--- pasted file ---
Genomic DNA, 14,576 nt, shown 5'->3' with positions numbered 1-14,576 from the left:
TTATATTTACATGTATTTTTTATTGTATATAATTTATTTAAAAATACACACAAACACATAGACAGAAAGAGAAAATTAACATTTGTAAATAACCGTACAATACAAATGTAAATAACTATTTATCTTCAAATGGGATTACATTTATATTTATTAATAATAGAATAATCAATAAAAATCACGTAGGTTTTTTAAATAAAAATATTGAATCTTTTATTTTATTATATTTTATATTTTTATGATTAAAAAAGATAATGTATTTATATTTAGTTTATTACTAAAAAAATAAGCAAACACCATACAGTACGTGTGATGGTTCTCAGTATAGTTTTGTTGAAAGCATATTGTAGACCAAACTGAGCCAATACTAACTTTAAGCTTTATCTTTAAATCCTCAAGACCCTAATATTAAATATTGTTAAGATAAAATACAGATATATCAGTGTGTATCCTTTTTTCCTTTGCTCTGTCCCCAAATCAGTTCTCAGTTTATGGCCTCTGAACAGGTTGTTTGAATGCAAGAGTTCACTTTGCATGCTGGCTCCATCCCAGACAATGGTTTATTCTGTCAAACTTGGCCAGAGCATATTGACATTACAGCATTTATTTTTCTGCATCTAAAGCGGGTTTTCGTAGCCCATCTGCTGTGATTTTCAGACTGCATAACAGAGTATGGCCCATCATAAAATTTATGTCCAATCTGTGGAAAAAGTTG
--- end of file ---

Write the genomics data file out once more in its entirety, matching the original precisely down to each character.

Genomic DNA, 14,576 nt, shown 5'->3' with positions numbered 1-14,576 from the left:
TTATATTTACATGTATTTTTTATTGTATATAATTTATTTAAAAATACACACAAACACATAGACAGAAAGAGAAAATTAACATTTGTAAATAACCGTACAATACAAATGTAAATAACTATTTATCTTCAAATGGGATTACATTTATATTTATTAATAATAGAATAATCAATAAAAATCACGTAGGTTTTTTAAATAAAAATATTGAATCTTTTATTTTATTATATTTTATATTTTTATGATTAAAAAAGATAATGTATTTATATTTAGTTTATTACTAAAAAAATAAGCAAACACCATACAGTACGTGTGATGGTTCTCAGTATAGTTTTGTTGAAAGCATATTGTAGACCAAACTGAGCCAATACTAACTTTAAGCTTTATCTTTAAATCCTCAAGACCCTAATATTAAATATTGTTAAGATAAAATACAGATATATCAGTGTGTATCCTTTTTTCCTTTGCTCTGTCCCCAAATCAGTTCTCAGTTTATGGCCTCTGAACAGGTTGTTTGAATGCAAGAGTTCACTTTGCATGCTGGCTCCATCCCAGACAATGGTTTATTCTGTCAAACTTGGCCAGAGCATATTGACATTACAGCATTTATTTTTCTGCATCTAAAGCGGGTTTTCGTAGCCCATCTGCTGTGATTTTCAGACTGCATAACAGAGTATGGCCCATCATAAAATTTATGTCCAATCTGTGGAAAAAGTTG